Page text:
Now do step two of dynamic programming -- add the memoization cache. In this case, you'll need two caches -- one for A() and one for B(). In my code, I named the caches ACache and BCache, and both caches stored integers: 0 for false, 1 for true, and -1 for uninitialized.

In my code, I printed a line when I got answers from the cache. You can now see that the solution for example 5 is much shorter -- 90 lines instead of 279. That output is in Step-2-Ex5.txt. Examples 0 and 1 are unchanged, because they never use the cache.

```UNIX> a.out 5 | head
A(10) - Called.
A(10) calling B(9).
B(9) - Called.
B(9) calling A(8).
A(8) - Called.
A(8) calling B(7).
B(7) - Called.
B(7) calling A(6).
A(6) - Called.
A(6) calling B(5).
UNIX> a.out 5 | tail
A(8) returned true, so B(9) is continuing.
B(9) calling A(7).
A(7) - Called.
A(7) calling B(6).
B(6) comes from the cache -- false.
B(6) returned false, so A(7) returns true.
A(7) returned true, so B(9) is continuing.
B(9) - Returning false.
B(9) returned false, so A(10) returns true.
Alice
UNIX> a.out 5 > Step-2-Ex5.txt
UNIX> wc Step-2-Ex5.txt
90     419    2460 Step-2-Ex5.txt
UNIX>
```
Unfortunately, while example 2 should be doable, it's not, because there are too many levels of recursion. On my computer, it seg faults while calling B(35192).
```UNIX> a.out 2

.....

B(35196) - Called.
B(35196) calling A(35194).
A(35194) - Called.
A(35194) calling B(35192).
Segmentation fault
UNIX>
```

### Step 3: Remove the recursion

Your next step is to remove the recursion. Because all of the recursive calls are to smaller numbers, you can build both caches from small numbers to big numbers. In other words, start with ACache[0] and BCache[0], then ACache[1] and BCache[1], then ACache[2] and BCache[2], and so on. Here are the outputs of examples 0, 1 and 5. I have the output for example 2 in Step-3-Ex2.txt.
```UNIX> a.out 0
ACache[0] = 0
BCache[0] = 0
ACache[1] = 0
BCache[1] = 0
ACache[2] = 0
BCache[2] = 0
ACache[3] = 1
BCache[3] = 0
ACache[4] = 1
BCache[4] = 1
ACache[5] = 1
BCache[5] = 1
ACache[6] = 1
BCache[6] = 1
ACache[7] = 1
BCache[7] = 0
Alice
UNIX> a.out 1
ACache[0] = 0
BCache[0] = 0
ACache[1] = 1
BCache[1] = 0
ACache[2] = 1
BCache[2] = 1
ACache[3] = 0
BCache[3] = 1
ACache[4] = 0
BCache[4] = 1
ACache[5] = 0
BCache[5] = 1
ACache[6] = 0
BCache[6] = 1
ACache[7] = 0
BCache[7] = 1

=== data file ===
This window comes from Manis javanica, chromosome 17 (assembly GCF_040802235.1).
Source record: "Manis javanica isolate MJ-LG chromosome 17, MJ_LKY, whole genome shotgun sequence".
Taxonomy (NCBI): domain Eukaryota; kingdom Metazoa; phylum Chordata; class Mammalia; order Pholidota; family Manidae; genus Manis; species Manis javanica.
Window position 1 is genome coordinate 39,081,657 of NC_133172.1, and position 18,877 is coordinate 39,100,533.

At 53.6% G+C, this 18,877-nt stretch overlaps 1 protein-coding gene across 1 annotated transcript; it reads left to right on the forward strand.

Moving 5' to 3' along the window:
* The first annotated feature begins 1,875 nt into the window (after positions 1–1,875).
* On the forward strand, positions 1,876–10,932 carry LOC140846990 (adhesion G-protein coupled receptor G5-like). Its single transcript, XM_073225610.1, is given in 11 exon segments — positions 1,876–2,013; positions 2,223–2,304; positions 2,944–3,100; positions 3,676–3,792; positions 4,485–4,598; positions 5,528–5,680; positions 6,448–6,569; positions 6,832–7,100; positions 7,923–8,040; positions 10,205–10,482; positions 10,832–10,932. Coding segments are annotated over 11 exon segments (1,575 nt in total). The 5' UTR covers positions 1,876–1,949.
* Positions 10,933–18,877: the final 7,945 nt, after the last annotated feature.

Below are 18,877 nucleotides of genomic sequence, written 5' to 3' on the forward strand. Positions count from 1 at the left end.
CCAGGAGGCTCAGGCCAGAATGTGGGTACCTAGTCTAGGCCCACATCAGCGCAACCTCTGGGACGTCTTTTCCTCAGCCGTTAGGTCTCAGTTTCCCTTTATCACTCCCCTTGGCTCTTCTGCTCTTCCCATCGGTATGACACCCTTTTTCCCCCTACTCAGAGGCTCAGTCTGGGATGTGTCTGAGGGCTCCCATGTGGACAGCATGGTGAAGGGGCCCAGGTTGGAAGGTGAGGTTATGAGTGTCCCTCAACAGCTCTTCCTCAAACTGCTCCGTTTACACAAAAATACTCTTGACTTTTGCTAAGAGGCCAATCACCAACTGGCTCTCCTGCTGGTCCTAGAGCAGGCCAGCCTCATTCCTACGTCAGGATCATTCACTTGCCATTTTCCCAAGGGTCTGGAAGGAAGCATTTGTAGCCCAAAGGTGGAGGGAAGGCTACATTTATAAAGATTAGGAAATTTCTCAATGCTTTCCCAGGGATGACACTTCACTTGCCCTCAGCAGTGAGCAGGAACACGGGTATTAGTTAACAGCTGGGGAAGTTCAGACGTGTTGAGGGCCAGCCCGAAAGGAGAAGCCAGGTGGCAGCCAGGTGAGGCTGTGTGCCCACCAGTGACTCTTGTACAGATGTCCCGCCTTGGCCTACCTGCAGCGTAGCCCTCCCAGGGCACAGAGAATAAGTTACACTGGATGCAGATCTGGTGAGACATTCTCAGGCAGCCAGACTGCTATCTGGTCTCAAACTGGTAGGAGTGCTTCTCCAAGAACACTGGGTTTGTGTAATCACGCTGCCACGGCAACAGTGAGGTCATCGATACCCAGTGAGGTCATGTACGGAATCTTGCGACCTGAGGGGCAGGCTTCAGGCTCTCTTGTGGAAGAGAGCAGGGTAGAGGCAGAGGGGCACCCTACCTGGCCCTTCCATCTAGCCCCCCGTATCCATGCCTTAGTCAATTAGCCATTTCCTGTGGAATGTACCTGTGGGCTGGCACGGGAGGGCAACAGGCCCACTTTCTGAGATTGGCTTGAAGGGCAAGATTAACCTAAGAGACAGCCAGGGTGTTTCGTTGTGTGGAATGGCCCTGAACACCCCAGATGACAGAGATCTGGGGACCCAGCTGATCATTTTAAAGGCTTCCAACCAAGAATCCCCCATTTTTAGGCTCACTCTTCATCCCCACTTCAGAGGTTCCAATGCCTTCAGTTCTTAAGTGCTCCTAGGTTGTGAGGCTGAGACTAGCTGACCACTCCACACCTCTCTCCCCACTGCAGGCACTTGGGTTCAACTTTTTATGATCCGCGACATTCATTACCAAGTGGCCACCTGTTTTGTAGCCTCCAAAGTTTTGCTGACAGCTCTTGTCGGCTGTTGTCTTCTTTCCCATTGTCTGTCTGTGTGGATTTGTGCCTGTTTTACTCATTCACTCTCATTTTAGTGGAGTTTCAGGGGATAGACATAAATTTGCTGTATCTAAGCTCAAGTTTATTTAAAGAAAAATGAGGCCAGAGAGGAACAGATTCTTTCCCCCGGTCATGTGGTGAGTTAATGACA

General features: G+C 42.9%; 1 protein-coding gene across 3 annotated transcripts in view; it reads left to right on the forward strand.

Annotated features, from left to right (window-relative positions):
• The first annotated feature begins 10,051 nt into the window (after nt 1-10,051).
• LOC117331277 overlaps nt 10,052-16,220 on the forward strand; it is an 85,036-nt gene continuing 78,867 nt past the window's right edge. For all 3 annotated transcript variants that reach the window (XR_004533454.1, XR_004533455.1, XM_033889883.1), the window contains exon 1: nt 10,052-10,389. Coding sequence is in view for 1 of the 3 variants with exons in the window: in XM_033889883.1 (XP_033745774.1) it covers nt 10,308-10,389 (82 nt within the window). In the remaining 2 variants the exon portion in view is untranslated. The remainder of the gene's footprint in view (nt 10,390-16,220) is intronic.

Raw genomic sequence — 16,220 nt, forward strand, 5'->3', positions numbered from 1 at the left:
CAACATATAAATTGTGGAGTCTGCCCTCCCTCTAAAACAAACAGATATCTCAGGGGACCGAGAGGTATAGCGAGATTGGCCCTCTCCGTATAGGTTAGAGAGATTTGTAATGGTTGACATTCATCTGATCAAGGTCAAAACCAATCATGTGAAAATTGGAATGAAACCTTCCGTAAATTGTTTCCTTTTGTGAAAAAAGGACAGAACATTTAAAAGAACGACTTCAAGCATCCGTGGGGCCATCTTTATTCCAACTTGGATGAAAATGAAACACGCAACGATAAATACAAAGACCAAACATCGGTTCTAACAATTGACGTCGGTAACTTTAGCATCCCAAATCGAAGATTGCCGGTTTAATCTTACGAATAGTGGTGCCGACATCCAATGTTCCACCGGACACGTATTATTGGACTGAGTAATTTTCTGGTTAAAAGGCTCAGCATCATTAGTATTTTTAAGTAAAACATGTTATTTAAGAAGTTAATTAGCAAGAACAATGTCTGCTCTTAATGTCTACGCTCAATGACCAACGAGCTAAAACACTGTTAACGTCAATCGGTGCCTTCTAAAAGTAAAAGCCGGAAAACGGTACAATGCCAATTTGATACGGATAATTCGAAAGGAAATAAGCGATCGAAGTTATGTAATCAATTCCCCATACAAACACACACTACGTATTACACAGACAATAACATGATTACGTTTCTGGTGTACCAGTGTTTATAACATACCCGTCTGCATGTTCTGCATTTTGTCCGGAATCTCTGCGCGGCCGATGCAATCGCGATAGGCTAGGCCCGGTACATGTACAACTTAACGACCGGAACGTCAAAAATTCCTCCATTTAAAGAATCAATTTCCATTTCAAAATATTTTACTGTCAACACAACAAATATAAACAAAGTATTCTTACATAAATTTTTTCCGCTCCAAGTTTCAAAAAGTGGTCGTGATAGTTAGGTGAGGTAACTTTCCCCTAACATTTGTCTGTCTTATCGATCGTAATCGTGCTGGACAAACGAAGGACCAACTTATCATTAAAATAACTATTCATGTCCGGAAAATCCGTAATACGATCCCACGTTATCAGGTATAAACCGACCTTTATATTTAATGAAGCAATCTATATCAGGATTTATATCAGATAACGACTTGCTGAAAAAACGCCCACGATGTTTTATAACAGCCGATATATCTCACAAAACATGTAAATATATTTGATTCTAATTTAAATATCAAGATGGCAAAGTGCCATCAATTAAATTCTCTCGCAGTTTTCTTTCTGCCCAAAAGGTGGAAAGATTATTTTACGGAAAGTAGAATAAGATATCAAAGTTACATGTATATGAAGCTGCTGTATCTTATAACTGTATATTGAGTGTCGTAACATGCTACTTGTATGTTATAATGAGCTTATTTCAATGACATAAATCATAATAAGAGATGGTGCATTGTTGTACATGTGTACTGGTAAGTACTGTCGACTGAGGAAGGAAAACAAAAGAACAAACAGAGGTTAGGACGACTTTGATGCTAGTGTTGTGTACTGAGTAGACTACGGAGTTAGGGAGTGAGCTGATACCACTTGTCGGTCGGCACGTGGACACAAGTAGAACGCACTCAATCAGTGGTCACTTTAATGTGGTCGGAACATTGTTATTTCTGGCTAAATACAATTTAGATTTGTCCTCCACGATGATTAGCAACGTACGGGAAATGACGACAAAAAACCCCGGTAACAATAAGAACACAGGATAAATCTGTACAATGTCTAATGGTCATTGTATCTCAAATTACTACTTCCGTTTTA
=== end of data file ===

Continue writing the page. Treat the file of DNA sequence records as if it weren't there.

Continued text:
ACache[8] = 0
BCache[8] = 1
ACache[9] = 0
BCache[9] = 1
ACache[10] = 0
BCache[10] = 1
Bob
UNIX> a.out 5
ACache[0] = 0
BCache[0] = 0
ACache[1] = 1
BCache[1] = 1
ACache[2] = 1
BCache[2] = 1
ACache[3] = 0
BCache[3] = 0
ACache[4] = 1
BCache[4] = 1
ACache[5] = 1
BCache[5] = 1
ACache[6] = 0
BCache[6] = 0
ACache[7] = 1
BCache[7] = 1
ACache[8] = 1
BCache[8] = 1
ACache[9] = 0
BCache[9] = 0
ACache[10] = 1
BCache[10] = 1
Alice
UNIX> a.out 2 > Step-3-Ex2.txt
UNIX> tail -n 1 Step-3-Ex2.txt
Alice
UNIX>
```
Go ahead and implement this, and double-check it with the output above. You'll find that this was a lot easier to program than the solutions with recursion.

### Step 4: There has to be a pattern, doesn't there?

The constraints on n are too big for this approach to work. You don't get 1,000,000,000 operations in Topcoder. However, there has to be a pattern, don't you think? Especially with the elements of a and b limited to being in the set {1,2,3,4,5}.

Here's what I did. I figured that after a certain point, ACache[] repeats its answers on a cycle. I don't know what that cycle is, but I bet it's smaller than, say, 5!, which is 120. So, if n is too big (say, greater than 1000), then what I did was create ACache[] to have 1001 elements. I then tried all possible cycle sizes from 1 to 120, and tested to see whether ACache[] answers followed that cycle size. If so, I used the cycle size and ACache to determine my answer. My hunch was that there would never be a case that didn't have a cycle size less than 121, and I was right. So much for math and reasoning!

Let me try to motivate the solution a little. Take a look at the first 30 values of ACache in Examples 2, 3 and 4:

 ```UNIX> a.out 2 | grep AC | head -n 30 ACache[0] = 0 ACache[1] = 0 ACache[2] = 1 ACache[3] = 1 ACache[4] = 1 ACache[5] = 1 ACache[6] = 1 ACache[7] = 1 ACache[8] = 1 ACache[9] = 1 ACache[10] = 1 ACache[11] = 1 ACache[12] = 1 ACache[13] = 1 ACache[14] = 1 ACache[15] = 1 ACache[16] = 1 ACache[17] = 1 ACache[18] = 1 ACache[19] = 1 ACache[20] = 1 ACache[21] = 1 ACache[22] = 1 ACache[23] = 1 ACache[24] = 1 ACache[25] = 1 ACache[26] = 1 ACache[27] = 1 ACache[28] = 1 ACache[29] = 1 UNIX> ``` ```UNIX> a.out 3 | grep AC | head -n 30 ACache[0] = 0 ACache[1] = 0 ACache[2] = 0 ACache[3] = 0 ACache[4] = 1 ACache[5] = 1 ACache[6] = 1 ACache[7] = 1 ACache[8] = 1 ACache[9] = 0 ACache[10] = 0 ACache[11] = 0 ACache[12] = 0 ACache[13] = 1 ACache[14] = 1 ACache[15] = 1 ACache[16] = 1 ACache[17] = 1 ACache[18] = 0 ACache[19] = 0 ACache[20] = 0 ACache[21] = 0 ACache[22] = 1 ACache[23] = 1 ACache[24] = 1 ACache[25] = 1 ACache[26] = 1 ACache[27] = 0 ACache[28] = 0 ACache[29] = 0 UNIX> ``` ```UNIX> a.out 4 | grep AC | head -n 30 ACache[0] = 0 ACache[1] = 1 ACache[2] = 1 ACache[3] = 1 ACache[4] = 1 ACache[5] = 1 ACache[6] = 0 ACache[7] = 1 ACache[8] = 1 ACache[9] = 1 ACache[10] = 1 ACache[11] = 1 ACache[12] = 0 ACache[13] = 1 ACache[14] = 1 ACache[15] = 1 ACache[16] = 1 ACache[17] = 1 ACache[18] = 0 ACache[19] = 1 ACache[20] = 1 ACache[21] = 1 ACache[22] = 1 ACache[23] = 1 ACache[24] = 0 ACache[25] = 1 ACache[26] = 1 ACache[27] = 1 ACache[28] = 1 ACache[29] = 1 UNIX> ```